Children under stress may appear more fearful, sensitive, tense, aggressive, greedy, angry, restless, irritable, and unable to tell you why they feel this way. They may be more aggressive or withdrawn. Children under stress may be more prone to accidents, illness, ulcers, and headaches. They may have lower energy levels and trouble with constipation or diarrhea even though they are healthy. They may bite their fingernails or grind their teeth during sleep. Child under stress may be easily distracted or restless and have difficulty concentrating or making decisions. Their expression may seem dull or vacant. They may be preoccupied with images of monsters or other threats and/or daydream more than usual. All of these symptoms could be signs that a child is experiencing stress.

Some Ways to Help

  • Set realistic expectations according to each child’s developmental level.
  • Help your children feel good about themselves by providing encouragement.
  • Nurture and cherish your children. Say “I love you.” Let them know you are there for them.
  • Verbally recognize positive behavior. When unacceptable behavior occurs, redirect your children by stating the options. Help your children find acceptable ways to express negative feelings.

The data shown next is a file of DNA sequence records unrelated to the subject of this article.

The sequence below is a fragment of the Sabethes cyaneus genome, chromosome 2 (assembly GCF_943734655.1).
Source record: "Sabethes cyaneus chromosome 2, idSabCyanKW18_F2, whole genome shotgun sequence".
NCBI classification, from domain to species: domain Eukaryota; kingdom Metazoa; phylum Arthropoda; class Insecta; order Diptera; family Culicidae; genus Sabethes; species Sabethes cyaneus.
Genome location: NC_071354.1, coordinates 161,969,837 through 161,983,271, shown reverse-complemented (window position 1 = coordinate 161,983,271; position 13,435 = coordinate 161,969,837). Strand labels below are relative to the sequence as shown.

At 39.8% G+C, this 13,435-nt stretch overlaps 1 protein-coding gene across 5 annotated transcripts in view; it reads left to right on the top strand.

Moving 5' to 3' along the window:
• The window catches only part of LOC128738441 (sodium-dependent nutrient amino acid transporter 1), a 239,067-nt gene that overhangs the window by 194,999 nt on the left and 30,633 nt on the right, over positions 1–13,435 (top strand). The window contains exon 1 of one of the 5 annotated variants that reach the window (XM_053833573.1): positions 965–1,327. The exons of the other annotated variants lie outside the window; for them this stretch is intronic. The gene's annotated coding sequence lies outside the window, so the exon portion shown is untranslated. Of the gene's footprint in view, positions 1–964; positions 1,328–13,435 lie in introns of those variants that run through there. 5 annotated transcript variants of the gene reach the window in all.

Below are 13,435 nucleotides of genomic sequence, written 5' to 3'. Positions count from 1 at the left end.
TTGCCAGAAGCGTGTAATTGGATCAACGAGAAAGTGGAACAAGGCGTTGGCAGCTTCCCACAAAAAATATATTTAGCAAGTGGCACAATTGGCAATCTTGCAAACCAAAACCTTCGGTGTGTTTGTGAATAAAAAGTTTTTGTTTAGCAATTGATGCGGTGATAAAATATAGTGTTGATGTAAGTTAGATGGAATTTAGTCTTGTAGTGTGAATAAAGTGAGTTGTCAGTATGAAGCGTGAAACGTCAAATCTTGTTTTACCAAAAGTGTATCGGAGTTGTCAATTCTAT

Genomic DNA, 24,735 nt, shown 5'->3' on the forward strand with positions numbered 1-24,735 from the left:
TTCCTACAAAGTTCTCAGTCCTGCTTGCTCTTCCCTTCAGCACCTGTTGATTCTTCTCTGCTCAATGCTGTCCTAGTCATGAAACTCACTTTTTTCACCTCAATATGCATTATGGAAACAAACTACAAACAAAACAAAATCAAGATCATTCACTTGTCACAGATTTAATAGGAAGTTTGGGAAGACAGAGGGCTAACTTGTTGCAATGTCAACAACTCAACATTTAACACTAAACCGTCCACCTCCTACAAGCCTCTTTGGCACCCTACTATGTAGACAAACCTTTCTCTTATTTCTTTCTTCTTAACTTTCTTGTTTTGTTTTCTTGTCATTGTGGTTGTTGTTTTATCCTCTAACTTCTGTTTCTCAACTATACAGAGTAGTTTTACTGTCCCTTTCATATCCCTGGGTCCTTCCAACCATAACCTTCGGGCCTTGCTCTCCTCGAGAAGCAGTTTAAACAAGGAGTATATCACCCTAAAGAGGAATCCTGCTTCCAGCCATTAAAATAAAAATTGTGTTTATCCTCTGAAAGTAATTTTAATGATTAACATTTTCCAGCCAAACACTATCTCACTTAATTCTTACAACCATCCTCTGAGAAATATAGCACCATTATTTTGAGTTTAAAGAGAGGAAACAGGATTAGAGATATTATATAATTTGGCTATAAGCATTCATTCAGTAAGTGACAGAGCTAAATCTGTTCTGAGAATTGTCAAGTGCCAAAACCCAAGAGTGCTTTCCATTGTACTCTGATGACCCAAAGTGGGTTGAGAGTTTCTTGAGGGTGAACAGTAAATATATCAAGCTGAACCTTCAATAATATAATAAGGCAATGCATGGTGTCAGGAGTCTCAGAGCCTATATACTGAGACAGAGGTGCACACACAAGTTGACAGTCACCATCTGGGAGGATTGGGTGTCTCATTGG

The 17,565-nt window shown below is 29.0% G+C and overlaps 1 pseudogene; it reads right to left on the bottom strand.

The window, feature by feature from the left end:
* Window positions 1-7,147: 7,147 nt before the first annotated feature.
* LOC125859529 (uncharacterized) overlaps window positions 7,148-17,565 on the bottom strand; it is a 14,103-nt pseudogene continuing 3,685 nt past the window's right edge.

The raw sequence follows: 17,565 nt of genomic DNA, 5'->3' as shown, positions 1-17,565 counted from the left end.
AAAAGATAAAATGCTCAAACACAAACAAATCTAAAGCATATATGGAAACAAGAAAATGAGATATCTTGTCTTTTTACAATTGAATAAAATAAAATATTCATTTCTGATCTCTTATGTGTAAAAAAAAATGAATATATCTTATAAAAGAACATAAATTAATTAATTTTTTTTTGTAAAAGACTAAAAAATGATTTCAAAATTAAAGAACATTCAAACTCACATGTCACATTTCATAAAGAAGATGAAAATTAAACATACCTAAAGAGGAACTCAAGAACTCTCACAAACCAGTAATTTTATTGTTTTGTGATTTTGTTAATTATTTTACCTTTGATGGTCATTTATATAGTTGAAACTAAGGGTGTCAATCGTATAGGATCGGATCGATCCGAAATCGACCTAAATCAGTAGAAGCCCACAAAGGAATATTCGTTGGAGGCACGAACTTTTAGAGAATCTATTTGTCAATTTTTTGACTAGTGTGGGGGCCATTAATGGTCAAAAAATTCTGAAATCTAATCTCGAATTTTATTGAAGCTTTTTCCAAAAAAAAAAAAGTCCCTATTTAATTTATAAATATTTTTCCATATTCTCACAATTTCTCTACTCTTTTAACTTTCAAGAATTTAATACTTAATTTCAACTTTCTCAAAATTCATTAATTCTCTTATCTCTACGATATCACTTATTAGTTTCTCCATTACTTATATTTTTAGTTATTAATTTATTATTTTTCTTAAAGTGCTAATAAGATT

• Reduce family conflict. Interact positively with each other and with your children.
  • Communicate using I messages: When _____ I feel _____ because _____.
  • Take the time to develop mutual respect and trust. Let your children make choices when appropriate.
  • Listen to what your children are saying, notice their body language, and take time to talk with them.
  • Model positive ways to deal with stress and change. Let your children see that life goes on even when things do not go the way we wish.
  • Spend time together. Interact with your children. Share your heritage, thoughts, values, and experiences.
  • Allow your children to help you when appropriate. Be prepared for the task to take longer.
  • Discipline using logical consequences. Limit “time out.” Above all, be consistent.
  • If one of your children is having difficulty adjusting, limit additional life changes when possible.
  • Use books to discuss challenging topics.
  • Let children express how they are feeling through the use of art, writing, music, or dance.
  • Limit and monitor television and technology. Discuss events with your children. Encourage them to find ways to help others, such as, collecting items or making cards to send.
  • Remember the value of laughter.
  • Seek professional help for your children and/or yourself when needed.
Breslin, D. (2005). Children’s capacity to develop resiliency: How to nurture it. Young Children, 60 (1), 47–52.
Farish, J. M. (2003). Helping young children cope: When disaster strikes. Washington, DC: The National Association for the Education of Young Children.
Frost, J. (2005). Lessons from disasters. Childhood Education, 82 (1), 2–8.
Mercurio, M. L., & McNamee, A. (2006). Using children’s literature to cope with the loss of a pet. Childhood Education, 82 (3), 153–160.
Rycik, M. T. (2006). Using books to help children understand troubled times. Childhood Education, 82 (3), 145–152.
Originally posted Apr 28, 2016.